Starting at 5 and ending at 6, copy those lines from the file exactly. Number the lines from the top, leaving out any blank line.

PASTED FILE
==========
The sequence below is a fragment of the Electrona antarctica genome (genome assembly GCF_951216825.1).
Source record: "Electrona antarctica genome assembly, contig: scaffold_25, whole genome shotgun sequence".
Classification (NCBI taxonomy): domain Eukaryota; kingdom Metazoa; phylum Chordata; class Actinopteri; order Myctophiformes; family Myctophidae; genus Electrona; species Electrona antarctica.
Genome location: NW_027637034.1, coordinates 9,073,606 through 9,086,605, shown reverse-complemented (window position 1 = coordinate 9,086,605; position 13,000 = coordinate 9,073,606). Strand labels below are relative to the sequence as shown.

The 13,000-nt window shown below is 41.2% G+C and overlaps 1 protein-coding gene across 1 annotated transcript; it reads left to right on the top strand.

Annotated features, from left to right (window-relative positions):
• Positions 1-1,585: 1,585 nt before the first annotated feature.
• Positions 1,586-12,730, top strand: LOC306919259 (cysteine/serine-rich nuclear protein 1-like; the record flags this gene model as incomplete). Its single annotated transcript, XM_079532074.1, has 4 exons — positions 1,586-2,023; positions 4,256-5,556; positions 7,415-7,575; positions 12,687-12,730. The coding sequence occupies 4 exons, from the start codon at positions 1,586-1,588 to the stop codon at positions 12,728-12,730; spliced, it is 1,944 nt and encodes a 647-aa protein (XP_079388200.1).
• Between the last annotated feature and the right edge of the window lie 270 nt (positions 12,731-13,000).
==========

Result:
The 13,000-nt window shown below is 41.2% G+C and overlaps 1 protein-coding gene across 1 annotated transcript; it reads left to right on the top strand.

Annotated features, from left to right (window-relative positions):